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Zakk Wylde [Black Label Society] : Interview

I always tell kids that you gotta have passion for whatever it is you’re playing.
It’s easier said than done.

[dropcap style=”font-size:100px; color:#992211;”]Z[/dropcap]
akk Wylde
has reached a pinnacle in guitar popularity that cannot be argued with.

He got the tough role of lead guitarist in Ozzy Osbourne’s band at the tender age of twenty and over the twenty-eight subsequent years has become simultaneously a rock icon, guitar ambassador, bandleader, and hilarious dad.

Black Label Society, his main gig now (compete with dedicated fans who wear its colours (reminiscent of motorcycle patches), go on tour following the band and carry a masculine code of honour, comradeship and inebriation) has been gone from a band with fans to something resembling the legendary symbiosis of the Grateful Dead and their Deadhead fans. Some people just ‘get it’ and, when they do, apparently can’t get enough.

Zakk Wylde by Justin ReichHanging on to the end of the dialling receiver, eventually a frail old female voice pipes up: ‘Hello?’ Do I have the wrong number?’ Pause. Hearty guffaws then a thick New Jersey accent, instantly engaging and wildly friendly.

Zakk:[laughing] Hey man what’s shaking over there?

Nothing much, just drinking some wine.

Zakk: Hey listen, you know you may have a drinking problem when you ask your Denny’s waitress what wine goes best with the grand slam breakfast.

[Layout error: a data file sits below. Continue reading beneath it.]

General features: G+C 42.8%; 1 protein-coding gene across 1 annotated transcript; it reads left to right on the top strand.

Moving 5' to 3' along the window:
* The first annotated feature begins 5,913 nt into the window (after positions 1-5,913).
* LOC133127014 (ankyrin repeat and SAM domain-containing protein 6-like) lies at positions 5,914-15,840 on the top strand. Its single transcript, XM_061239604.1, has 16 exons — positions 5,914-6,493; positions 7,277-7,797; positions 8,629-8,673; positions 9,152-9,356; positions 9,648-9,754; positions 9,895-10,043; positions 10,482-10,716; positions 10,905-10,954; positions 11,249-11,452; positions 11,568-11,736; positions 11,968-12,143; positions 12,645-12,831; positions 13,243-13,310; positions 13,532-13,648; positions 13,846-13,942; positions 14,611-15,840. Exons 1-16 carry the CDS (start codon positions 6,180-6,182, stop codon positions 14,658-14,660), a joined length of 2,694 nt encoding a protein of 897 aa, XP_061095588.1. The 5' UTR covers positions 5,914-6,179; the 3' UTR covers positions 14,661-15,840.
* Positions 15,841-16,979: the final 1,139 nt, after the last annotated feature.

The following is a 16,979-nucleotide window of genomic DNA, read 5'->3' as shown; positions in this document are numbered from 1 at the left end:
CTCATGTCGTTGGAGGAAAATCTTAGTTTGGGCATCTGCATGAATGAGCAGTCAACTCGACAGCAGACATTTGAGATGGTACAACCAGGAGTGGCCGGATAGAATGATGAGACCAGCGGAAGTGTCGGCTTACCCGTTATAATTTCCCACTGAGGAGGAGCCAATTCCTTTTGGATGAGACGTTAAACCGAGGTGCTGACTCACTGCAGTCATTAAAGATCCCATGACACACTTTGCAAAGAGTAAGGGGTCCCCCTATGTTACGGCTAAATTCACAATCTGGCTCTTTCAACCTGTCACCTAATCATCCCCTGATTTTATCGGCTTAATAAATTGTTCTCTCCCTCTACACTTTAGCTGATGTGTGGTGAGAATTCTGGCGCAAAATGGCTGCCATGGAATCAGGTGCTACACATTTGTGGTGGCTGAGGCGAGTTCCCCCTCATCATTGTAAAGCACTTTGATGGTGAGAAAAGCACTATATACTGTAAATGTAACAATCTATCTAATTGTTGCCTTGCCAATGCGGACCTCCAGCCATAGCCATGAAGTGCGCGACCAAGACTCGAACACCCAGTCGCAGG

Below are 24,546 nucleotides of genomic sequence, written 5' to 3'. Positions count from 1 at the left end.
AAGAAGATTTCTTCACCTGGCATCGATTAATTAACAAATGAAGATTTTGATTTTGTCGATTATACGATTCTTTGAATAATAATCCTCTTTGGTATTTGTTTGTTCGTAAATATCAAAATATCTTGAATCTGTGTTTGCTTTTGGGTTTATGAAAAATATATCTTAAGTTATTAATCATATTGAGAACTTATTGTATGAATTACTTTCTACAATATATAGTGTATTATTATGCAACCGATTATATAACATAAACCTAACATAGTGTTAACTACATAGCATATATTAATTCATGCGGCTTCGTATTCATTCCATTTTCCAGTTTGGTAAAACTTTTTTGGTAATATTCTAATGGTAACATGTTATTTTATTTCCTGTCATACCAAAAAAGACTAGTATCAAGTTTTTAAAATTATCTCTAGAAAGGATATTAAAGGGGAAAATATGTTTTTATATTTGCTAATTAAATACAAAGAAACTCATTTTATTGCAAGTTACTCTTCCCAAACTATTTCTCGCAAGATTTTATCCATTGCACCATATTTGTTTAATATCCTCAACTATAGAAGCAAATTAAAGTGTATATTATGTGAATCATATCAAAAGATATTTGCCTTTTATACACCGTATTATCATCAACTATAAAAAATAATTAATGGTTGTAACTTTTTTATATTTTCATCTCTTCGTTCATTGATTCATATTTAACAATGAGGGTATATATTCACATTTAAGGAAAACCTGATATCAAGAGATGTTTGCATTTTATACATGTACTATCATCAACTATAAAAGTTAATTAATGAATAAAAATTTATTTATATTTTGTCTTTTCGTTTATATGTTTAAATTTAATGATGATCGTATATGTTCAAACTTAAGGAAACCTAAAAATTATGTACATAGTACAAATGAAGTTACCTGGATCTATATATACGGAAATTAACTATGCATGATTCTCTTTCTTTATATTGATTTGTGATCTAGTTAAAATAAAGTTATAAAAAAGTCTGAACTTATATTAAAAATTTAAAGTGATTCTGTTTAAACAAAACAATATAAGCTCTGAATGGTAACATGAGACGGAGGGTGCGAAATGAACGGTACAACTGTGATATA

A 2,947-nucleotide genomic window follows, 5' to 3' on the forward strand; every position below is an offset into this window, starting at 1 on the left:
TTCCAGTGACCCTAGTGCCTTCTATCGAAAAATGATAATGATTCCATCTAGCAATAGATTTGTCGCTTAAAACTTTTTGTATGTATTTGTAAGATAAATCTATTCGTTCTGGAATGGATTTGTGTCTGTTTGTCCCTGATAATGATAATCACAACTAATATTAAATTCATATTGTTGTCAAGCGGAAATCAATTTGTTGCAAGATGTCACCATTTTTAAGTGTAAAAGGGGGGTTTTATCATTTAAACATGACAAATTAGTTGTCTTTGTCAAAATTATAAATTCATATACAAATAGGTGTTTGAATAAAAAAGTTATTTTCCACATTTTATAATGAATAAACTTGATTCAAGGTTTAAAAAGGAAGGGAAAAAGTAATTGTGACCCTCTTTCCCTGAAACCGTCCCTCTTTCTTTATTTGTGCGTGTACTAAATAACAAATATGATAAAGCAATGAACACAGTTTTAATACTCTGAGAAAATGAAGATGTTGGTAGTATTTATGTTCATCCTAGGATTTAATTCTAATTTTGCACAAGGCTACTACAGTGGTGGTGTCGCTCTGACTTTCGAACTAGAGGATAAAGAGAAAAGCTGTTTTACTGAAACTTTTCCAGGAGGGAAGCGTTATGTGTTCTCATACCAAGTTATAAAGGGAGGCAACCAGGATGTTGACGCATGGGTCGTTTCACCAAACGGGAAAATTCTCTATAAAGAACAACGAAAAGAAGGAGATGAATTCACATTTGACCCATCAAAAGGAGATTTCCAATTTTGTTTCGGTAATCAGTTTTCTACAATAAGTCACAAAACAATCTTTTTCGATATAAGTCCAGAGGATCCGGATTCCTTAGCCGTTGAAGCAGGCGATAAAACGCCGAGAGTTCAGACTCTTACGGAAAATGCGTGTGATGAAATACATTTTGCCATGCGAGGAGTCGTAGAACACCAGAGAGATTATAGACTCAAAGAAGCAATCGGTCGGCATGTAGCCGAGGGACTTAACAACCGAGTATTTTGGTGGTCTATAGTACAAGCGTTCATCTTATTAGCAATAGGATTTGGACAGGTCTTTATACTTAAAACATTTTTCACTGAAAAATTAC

[more laughter]

Is that from experience?

Z: Exactly. I never thought it was a problem, that it was fucking normal.

The album Catacombs of the Black Vatican, what’s that a reference to?

Z: This is how much of a…. At least… how I explain it to the Immortal Beloved. I go ‘Gosh, you must wake up every morning going “This clown that I married is a fucking Einsteinian genius!”’. And I tell her: ‘Yes, you are the loving winner’.

And of course she replies: ‘What the fuck did I win this time? “Best in hell!”?’

So, if the Black Vatican is the studio,the catacombs would be the songs. So that’s how unbelievably brilliant I am!

I’m disappointed, I was hoping there were going to be some Matrix-based conspiracy theories going on.

Z: The blackness is actually my gaping anus and the catacombs are the dozens of massive dildos I use to impale my asshole, ready for whatever the music business throws at me.

Weight gain, buff thighs, fans checking out your ass… there is a lot of rock and roll banter about Zakk Wylde. How much of this is you and how much is learnt?

Z: The best is when Ozzy went and saw Spinal Tap. Ozzy goes: ‘Zak I thought it was a documentary on Black Sabbath, I didn’t find the movie funny at all because I’ve lived that’.